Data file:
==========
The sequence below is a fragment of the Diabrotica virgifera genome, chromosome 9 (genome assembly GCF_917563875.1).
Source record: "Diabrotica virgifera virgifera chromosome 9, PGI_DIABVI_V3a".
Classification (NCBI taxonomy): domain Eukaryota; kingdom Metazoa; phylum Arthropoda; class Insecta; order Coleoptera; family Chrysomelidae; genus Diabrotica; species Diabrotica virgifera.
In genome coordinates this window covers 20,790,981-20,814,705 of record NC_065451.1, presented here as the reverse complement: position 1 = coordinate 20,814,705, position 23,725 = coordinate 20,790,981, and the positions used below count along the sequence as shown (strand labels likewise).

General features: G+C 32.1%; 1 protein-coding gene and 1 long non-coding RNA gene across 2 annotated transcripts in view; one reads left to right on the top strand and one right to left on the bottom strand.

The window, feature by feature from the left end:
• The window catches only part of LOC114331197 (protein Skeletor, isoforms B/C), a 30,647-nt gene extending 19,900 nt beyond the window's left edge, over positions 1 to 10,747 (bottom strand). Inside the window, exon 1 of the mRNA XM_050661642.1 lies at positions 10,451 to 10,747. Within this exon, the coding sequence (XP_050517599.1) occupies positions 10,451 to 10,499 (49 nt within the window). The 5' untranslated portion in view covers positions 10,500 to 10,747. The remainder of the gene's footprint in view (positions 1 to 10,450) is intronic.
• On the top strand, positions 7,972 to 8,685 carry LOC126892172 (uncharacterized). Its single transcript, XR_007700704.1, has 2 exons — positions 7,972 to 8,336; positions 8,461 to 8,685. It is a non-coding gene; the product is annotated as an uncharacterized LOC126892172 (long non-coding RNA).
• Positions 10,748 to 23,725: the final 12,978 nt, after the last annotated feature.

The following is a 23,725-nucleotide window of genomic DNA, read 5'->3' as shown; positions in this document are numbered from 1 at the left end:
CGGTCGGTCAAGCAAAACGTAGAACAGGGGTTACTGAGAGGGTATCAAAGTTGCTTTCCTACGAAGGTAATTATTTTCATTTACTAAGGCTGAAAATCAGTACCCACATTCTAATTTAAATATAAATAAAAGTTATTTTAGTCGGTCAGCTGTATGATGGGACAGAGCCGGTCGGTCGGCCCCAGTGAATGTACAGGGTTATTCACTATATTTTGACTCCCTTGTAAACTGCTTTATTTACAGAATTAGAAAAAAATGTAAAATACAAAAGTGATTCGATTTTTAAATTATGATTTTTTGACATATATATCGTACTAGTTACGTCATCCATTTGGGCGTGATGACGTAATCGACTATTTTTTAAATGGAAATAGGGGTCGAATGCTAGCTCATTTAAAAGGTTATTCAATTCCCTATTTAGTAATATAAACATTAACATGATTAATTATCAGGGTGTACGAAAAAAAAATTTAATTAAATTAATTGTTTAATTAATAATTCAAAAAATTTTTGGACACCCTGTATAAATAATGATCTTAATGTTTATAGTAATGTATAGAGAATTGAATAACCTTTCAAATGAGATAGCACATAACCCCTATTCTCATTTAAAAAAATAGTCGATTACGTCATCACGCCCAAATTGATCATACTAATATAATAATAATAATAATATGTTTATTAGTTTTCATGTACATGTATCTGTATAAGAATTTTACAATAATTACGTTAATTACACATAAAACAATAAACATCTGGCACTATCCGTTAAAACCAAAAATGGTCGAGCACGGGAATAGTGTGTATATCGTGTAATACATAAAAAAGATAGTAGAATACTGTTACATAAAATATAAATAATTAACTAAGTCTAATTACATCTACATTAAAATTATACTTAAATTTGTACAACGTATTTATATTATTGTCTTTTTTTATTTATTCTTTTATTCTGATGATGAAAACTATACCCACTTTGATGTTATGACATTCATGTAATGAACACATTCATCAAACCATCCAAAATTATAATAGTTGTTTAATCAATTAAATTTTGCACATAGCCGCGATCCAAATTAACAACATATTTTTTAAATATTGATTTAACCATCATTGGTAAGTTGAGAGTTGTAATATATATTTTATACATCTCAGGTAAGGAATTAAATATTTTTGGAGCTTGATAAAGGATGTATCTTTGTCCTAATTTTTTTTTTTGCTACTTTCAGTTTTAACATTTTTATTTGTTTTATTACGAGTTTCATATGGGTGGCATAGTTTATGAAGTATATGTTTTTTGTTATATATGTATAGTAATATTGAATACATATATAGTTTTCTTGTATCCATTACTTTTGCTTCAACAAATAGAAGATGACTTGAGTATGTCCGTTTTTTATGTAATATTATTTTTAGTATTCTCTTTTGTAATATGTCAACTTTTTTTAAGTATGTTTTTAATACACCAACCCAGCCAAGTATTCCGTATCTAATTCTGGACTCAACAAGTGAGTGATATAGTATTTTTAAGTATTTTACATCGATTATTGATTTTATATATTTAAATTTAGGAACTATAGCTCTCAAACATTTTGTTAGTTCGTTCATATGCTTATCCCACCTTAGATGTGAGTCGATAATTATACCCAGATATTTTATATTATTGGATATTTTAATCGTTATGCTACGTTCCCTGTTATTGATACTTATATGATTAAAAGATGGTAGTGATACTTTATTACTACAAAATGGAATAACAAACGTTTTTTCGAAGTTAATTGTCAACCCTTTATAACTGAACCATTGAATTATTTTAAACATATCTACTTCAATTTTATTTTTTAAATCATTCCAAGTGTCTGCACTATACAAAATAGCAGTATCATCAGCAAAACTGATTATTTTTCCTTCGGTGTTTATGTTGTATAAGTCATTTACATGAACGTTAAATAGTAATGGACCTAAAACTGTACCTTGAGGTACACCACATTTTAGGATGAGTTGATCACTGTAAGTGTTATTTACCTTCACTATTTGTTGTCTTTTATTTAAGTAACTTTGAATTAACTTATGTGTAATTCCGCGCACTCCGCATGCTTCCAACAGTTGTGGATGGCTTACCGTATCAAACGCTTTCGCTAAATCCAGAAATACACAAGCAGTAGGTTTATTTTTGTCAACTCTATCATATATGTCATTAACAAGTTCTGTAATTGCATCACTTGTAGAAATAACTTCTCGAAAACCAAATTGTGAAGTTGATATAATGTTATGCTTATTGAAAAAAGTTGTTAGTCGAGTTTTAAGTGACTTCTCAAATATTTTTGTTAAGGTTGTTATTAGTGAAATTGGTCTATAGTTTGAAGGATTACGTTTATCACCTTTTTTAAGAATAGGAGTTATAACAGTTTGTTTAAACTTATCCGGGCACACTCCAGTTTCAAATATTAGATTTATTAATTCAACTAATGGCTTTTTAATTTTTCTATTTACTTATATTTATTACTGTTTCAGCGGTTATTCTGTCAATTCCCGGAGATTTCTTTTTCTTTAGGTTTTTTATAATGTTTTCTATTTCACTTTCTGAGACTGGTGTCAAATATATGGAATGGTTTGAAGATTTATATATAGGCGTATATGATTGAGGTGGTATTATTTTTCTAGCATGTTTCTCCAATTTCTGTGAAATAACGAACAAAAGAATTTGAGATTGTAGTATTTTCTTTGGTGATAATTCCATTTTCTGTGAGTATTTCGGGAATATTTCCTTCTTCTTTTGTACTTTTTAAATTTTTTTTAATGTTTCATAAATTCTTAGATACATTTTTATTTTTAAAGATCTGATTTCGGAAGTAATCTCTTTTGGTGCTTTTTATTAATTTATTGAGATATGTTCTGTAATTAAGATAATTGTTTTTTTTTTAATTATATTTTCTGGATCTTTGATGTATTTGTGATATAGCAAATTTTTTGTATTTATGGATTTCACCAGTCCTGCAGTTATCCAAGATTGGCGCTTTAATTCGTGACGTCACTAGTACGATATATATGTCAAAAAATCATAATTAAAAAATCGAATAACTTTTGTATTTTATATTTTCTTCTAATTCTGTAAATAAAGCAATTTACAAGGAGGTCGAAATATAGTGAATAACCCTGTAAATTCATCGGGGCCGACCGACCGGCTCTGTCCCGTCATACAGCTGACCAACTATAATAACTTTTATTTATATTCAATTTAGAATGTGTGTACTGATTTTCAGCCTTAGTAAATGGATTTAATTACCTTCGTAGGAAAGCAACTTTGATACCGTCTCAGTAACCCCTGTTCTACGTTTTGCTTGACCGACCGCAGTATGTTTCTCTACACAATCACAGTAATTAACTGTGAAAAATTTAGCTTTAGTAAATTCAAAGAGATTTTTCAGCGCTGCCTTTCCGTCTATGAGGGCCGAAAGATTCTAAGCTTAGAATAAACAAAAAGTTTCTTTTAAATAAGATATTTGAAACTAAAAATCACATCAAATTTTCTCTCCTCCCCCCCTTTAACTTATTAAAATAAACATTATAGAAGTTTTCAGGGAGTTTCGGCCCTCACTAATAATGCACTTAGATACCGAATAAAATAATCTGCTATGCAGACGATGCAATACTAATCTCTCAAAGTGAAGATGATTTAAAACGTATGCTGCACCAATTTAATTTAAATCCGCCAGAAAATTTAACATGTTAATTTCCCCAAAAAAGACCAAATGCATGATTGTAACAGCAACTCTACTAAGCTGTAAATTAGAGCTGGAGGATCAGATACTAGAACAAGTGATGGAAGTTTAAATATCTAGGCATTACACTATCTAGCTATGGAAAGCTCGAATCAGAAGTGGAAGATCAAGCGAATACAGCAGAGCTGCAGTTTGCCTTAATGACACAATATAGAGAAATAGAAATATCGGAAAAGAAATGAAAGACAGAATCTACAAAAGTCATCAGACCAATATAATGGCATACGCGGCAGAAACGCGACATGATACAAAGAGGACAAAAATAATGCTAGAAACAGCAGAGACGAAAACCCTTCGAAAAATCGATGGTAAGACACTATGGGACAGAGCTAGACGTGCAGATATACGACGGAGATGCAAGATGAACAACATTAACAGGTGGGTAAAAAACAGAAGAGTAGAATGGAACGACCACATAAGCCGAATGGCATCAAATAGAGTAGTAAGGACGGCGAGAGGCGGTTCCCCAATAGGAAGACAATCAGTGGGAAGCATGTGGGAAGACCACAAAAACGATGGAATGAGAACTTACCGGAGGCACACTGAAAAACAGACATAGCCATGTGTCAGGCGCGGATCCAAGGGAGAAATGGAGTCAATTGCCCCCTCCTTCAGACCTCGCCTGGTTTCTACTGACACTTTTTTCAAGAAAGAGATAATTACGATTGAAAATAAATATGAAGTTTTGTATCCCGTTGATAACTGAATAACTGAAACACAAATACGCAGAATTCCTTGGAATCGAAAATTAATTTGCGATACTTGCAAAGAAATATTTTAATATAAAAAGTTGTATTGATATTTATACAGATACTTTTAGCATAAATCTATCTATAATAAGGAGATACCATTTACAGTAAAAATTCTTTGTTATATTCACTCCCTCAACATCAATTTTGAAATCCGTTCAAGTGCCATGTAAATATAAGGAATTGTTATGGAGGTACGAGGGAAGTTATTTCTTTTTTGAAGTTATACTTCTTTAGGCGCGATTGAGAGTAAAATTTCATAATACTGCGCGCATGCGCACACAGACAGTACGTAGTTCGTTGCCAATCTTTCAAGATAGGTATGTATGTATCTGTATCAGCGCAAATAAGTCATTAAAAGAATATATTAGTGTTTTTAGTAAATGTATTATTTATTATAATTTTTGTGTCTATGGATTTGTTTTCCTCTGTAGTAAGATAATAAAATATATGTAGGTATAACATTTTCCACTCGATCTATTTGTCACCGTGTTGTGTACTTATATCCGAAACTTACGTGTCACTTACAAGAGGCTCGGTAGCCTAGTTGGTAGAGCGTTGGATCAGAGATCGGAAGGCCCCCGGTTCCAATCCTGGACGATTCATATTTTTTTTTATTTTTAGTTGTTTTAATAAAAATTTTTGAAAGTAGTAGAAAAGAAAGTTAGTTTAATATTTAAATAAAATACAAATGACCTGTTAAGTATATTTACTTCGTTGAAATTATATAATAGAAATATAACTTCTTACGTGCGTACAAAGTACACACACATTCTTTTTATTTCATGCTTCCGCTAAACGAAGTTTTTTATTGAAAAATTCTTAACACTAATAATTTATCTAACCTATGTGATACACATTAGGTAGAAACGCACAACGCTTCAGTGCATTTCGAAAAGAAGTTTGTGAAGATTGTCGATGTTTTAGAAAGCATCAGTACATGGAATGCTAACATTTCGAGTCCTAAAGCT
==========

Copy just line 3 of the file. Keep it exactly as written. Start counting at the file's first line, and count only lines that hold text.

Classification (NCBI taxonomy): domain Eukaryota; kingdom Metazoa; phylum Arthropoda; class Insecta; order Coleoptera; family Chrysomelidae; genus Diabrotica; species Diabrotica virgifera.